Allen (2009) states that you should always include vegetarian options and consider special requirements and food allergies. You should find this information out from the guests before planning the menu. When it comes to the costing of meals it is tricky to get correct numbers as too little amount of meals is not enough, however too many is a waste of money. Allen (2009) suggests “overage”, this is when you guarantee the caterer a certain number of meals but they prepare extras in case.
When offering canapés “make sure that the pieces served are bite-sized and do not require the use of knife and fork” Allen (2009,p271). Also according to Allen (2009) if having a buffet food stations should be placed in different areas of the room and replenished so that food is not left on display too far in advance and dries out.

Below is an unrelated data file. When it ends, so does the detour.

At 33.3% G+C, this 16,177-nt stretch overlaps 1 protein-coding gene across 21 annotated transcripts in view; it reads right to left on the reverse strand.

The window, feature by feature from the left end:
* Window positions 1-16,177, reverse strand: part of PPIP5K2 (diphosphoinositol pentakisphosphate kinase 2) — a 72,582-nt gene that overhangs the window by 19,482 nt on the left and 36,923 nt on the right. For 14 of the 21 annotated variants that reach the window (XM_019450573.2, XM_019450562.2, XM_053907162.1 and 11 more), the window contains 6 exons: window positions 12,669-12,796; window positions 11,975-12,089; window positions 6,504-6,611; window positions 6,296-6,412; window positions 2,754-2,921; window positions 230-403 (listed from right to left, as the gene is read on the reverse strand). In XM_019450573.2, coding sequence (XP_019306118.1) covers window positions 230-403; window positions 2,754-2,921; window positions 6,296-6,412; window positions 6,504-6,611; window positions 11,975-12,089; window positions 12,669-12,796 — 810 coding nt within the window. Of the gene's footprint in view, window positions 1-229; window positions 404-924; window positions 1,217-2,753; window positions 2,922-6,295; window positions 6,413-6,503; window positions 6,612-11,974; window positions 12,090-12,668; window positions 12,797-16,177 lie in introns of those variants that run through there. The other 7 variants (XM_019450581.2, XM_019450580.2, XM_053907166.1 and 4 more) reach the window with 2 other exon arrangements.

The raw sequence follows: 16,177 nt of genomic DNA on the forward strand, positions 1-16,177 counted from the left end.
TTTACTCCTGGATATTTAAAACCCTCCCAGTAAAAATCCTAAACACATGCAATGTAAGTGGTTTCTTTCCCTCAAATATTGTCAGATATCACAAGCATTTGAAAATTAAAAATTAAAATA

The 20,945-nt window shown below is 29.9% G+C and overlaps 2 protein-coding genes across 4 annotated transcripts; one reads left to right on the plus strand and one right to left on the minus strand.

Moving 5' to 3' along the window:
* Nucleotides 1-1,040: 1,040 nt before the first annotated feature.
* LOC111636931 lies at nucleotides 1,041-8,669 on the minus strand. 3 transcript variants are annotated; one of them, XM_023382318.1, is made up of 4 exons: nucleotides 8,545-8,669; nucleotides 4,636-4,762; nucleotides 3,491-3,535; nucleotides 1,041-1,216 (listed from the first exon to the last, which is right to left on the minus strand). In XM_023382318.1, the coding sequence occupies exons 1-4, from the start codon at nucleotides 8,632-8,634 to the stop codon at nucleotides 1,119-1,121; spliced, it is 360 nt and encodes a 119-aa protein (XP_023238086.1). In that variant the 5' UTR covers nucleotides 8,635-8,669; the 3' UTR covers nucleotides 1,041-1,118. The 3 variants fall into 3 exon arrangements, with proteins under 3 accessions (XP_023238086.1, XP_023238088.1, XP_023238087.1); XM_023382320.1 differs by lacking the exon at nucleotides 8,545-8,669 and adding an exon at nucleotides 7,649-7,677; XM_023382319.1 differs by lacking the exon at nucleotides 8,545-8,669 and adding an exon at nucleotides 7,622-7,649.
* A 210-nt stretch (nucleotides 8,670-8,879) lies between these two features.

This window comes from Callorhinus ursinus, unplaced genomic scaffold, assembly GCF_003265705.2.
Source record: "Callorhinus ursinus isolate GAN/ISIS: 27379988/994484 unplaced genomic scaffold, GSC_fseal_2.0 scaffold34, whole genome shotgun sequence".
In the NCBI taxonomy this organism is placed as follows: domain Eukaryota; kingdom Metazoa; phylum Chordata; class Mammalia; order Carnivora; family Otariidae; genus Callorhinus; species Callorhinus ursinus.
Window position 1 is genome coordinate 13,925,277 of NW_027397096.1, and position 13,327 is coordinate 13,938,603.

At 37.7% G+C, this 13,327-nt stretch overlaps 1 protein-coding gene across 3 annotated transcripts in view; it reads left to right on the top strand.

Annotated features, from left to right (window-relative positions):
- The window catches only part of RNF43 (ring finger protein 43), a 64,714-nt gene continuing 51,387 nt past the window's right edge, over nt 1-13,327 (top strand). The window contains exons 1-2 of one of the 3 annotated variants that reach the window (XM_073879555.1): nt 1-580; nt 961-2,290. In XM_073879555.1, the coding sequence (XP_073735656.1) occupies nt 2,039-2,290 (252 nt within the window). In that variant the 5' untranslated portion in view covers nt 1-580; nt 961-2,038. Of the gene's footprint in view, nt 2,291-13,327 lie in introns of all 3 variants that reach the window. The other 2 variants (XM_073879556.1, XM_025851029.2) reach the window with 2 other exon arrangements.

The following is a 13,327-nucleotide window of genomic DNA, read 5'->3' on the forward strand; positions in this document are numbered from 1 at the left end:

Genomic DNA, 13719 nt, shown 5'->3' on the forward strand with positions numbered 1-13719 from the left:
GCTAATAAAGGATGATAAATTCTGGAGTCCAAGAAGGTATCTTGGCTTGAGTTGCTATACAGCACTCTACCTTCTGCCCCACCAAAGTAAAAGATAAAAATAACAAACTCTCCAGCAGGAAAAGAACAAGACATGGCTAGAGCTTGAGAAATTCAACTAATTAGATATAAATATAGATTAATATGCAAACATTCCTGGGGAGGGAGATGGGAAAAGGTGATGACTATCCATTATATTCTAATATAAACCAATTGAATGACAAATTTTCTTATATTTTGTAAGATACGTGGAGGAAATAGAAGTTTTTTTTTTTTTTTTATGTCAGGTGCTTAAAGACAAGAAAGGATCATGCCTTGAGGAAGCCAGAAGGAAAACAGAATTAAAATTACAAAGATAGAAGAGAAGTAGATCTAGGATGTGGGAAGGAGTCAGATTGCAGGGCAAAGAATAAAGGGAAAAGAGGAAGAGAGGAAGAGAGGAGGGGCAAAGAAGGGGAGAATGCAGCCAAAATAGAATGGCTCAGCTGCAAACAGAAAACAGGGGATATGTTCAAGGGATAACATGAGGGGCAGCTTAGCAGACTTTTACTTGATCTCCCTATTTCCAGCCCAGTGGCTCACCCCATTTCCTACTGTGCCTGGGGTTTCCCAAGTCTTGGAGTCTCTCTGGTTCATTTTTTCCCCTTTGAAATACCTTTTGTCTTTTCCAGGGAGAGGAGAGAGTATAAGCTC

There are two ways of serving food, this can be doing a buffet or a sit down meal. When doing a sit down meal Allen (2009) says that there is open or preassigned seating. Open is where guests choose where they sit and preassigned is where guests are allocated seating. If having VIP guests at the event you need to decide whether to make their table more elaborate when it comes to design than others or not.
Before signing a contract with the caterer you need to check what you need to provide and what they will provide. “Make sure you receive all quotes in writing”Allen (2009,p282), this can include the menu, quantity, staffing and pricing.
- Allen, J. (2015). Event Planning The Ultimate Guide To Successful Meetings, Corporate Events, Fundraising Galas, Conferences, Conventions, Incentives & Other Special Events. 2nd ed. John Wiley & Sons Canada, Ltd, pp.247-298.